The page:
The opinion of the court was delivered by: POLLAK
Plaintiff North Eastern Timber agreed to sell Pines certain wooden flooring, at least part of which Pines returned. Timber brought this action to recover monies allegedly owing under the contract of sale.
Timber is a Pennsylvania corporation; Pines is incorporated in Illinois. Pines maintains no offices in Pennsylvania, and indeed has had no contact whatsoever with this state except for the placement of telephone calls here, and a single visit by a Pines representative on July 25, 1977. This visit was made by Stanley Sutton, Pines' Director of Purchasing, while on his way from Illinois to West Virginia, and consisted of a two-and-a-half-hour stop-over made for the purpose of ordering further goods from Timber.
The visit and telephone contacts appear to afford only the slimmest basis for the assertion, pursuant to the Commonwealth's long-arm statute, of the in personam jurisdiction of a court situated in Pennsylvania; for I have doubts that Pines has sufficiently availed itself of the privilege of conducting business in this state to be said to have invoked the benefits and protection of its laws in such a sense as to permit the exercise, in this state, compatibly with due process, of judicial jurisdiction. See generally Hanson v. Denckla, 357 U.S. 235, 78 S. Ct. 1228, 2 L. Ed. 2d 1283 (1958). See also Gorso v. Bell Equipment Corp., 476 F.2d 1216, 1222-23 (3d Cir. 1973); Haeberle v. Texas International Airlines, 497 F. Supp. 1294, No. 80-715 (E.D.Pa.1980). But see Sterling Industrial Corp. v. Telephone, Inc., 484 F. Supp. 1294, 1299 (W.D.Mich.1980) (construing Pennsylvania law).
But, assuming arguendo a tenable basis for the exercise of in personam jurisdiction, I conclude venue is lacking. Both parties agree that the matter of venue is controlled by the combination of 28 U.S.C. §§ 1391(a) and (c). And the parties agree that the issue before me is whether, in the words of the latter statute, Pines is "doing business" in this state.
That reduces to a determination whether Pines' activity in this state is of the sort for which a license to do business would be required. Trinity Metals v. Andy International, 424 F. Supp. 966, 968 (E.D.Pa.1977).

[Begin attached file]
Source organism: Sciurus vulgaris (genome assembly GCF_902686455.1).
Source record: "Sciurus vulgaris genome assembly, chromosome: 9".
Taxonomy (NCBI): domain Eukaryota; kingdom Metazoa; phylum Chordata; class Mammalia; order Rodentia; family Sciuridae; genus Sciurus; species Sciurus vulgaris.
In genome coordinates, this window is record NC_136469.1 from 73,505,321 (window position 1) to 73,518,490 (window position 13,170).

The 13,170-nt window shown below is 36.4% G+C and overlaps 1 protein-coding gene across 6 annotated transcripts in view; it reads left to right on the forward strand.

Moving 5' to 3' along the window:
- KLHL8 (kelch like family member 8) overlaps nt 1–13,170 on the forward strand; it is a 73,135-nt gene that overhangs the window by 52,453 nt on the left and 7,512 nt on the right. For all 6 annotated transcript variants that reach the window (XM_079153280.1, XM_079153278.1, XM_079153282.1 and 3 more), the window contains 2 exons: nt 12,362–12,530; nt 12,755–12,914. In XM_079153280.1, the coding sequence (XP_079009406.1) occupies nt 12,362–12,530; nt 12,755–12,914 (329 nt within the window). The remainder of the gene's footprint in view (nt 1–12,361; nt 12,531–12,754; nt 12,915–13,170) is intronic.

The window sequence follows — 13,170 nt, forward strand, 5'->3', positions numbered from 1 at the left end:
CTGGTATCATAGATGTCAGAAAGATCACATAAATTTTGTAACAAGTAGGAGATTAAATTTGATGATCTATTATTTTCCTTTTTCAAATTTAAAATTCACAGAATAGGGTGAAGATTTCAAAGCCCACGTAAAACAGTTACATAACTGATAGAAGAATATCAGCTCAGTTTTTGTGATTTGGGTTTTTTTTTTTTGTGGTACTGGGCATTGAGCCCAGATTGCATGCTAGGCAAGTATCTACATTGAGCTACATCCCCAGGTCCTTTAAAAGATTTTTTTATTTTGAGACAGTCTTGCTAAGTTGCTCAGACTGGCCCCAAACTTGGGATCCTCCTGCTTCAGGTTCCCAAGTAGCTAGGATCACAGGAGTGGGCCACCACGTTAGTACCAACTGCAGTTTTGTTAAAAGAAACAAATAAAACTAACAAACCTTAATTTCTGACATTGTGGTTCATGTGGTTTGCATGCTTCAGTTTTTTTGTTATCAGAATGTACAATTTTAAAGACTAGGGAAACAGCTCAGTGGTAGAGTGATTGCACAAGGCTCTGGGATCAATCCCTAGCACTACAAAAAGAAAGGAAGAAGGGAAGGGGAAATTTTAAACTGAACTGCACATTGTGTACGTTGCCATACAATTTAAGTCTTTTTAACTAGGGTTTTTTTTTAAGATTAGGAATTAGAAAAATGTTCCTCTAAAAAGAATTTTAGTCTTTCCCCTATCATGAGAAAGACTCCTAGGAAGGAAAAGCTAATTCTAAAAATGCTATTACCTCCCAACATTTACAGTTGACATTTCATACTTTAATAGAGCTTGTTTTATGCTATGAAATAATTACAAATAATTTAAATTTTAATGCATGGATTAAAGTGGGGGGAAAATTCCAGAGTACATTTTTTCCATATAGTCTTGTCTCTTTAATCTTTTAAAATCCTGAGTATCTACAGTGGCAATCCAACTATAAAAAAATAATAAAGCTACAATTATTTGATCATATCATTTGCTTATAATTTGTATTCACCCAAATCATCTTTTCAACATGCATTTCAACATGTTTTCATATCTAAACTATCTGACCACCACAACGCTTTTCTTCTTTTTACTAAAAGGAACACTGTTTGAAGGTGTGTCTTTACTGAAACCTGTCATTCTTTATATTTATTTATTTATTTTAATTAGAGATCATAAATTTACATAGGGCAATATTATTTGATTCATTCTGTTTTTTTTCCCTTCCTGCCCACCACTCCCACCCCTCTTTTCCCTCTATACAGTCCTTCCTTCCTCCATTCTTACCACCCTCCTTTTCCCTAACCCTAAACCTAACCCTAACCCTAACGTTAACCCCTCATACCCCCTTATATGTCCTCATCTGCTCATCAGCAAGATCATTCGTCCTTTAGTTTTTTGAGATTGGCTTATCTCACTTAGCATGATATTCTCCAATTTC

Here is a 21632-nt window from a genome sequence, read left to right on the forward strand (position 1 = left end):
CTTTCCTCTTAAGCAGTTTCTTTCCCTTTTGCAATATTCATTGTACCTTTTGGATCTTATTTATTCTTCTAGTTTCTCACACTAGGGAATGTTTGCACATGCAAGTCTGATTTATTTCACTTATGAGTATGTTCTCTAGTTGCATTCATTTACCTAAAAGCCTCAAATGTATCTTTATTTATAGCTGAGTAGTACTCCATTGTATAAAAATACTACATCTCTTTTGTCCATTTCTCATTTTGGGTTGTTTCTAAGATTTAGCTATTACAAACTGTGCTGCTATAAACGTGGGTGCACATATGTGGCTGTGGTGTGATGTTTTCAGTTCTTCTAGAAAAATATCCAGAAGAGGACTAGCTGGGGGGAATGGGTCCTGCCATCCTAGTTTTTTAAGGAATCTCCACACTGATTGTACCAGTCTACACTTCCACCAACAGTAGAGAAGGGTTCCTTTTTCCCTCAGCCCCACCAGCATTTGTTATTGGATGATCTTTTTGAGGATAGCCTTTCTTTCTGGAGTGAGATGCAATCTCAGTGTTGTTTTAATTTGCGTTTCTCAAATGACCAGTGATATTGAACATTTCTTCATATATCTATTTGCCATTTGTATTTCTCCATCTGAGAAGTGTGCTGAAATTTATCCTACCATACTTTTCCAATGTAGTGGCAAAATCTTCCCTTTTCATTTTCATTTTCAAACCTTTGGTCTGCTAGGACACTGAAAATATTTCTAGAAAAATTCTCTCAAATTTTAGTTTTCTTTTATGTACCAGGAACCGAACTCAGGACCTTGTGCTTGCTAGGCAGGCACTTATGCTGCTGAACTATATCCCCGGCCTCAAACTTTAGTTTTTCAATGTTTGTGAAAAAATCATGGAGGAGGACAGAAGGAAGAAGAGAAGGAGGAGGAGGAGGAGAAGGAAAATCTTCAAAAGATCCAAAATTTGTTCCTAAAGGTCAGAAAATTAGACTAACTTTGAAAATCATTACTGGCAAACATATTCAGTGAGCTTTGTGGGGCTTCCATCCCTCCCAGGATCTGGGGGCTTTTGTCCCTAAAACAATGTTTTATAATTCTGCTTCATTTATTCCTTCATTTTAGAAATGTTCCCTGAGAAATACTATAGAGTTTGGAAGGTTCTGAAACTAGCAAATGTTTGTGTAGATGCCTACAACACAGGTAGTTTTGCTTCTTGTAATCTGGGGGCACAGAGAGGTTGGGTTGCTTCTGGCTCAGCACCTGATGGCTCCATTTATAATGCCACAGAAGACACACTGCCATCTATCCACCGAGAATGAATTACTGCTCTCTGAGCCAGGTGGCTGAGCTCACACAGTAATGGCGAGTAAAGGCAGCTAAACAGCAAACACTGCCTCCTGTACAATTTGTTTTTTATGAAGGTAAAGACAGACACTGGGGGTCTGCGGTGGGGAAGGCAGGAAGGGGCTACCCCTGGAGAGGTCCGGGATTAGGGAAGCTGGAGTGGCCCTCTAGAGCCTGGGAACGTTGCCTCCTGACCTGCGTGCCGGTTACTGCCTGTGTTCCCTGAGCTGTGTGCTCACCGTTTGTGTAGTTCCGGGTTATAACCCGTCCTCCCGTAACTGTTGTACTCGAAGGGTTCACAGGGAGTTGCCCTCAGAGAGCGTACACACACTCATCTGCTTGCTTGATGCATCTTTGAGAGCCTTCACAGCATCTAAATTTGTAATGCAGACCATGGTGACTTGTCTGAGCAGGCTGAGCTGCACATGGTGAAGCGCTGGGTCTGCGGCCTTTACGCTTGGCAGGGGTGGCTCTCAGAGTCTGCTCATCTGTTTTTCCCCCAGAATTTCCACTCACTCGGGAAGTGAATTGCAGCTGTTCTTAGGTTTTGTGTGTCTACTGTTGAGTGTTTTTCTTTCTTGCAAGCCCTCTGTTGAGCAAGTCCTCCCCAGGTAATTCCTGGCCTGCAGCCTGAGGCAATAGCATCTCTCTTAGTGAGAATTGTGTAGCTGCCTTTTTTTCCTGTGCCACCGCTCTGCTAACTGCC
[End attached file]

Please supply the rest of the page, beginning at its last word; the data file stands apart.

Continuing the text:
A license is not required for activity consisting of an isolated transaction completed within thirty days, 15 P.S. § 2001(B)(10); Texas Truck Sleeper Co. v. Artman, 62 Pa.D. & C.2d 663, 666-67 (C.P.Westmoreland 1972); nor is a license required for "transacting any business in interstate or foreign commerce." 15 P.S. § 2001(B)(9). See J. W. McAuley Co. v. Hoffmaster, 73 Pa.D. & C.2d 316, 318 (C.P.Lawrence 1975).
Timber argues that the transaction, even if otherwise thought of as isolated, could not be completed within thirty days, as deliveries were expected that would span a longer time. The argument fails to describe what the "transaction" is. For an out-of-state enterprise to engage in business with a Pennsylvania company may involve nothing more than making/accepting telephone calls and receiving ordered goods-activities which, if not conducted in Pennsylvania, would not involve "doing business" in this state. The "transaction" here can only be what remains over after such usual incidents of interstate business are extracted: that is, Mr. Sutton's visit of July, 1977. That, as a "transaction," did not take thirty days.
My holding above-that the balance of the business relationship between these parties cannot be boot-strapped into the meaning of "transaction" through Mr. Sutton's visit-is confirmed when the second exception, relating to interstate business, is considered. 15 P.S. § 2001(B)(9). There, the Pennsylvania Legislature decided that where the intrastate activity is "merely incidental" to that taking place in interstate commerce, the acting company is not "doing business" in this state sufficiently to require a license. J. W. McAuley, supra. See Damon Coats, Inc. v. Munsingwear Inc., 431 F. Supp. 1303, 1309 (E.D.Pa.1977). In the present case, the visit to this state was incidental to the otherwise interstate business between the parties. The visit had no independent significance to the parties: that it took place in Pennsylvania rather than, for example, New Jersey or Delaware; or that it was a personal visit at all, rather than a written or telephone communication (as had been the practice)-these differences were without importance to the purpose of the visit, which was to place further orders for wooden floors. Nor, to the extent venue implicates the interest of the forum state, did Pennsylvania have any more interest in the dealings between these parties because of Mr. Sutton's visit than it would have had without that visit. Thus, there is very little temptation indeed to ascribe a legal significance to Mr. Sutton's visit.
In brief, Pines' activity in this case would not require as a condition precedent the issuance of a license by Pennsylvania to do business. Hence, for the purposes of the federal venue statute, 28 U.S.C. § 1391(c), venue is ...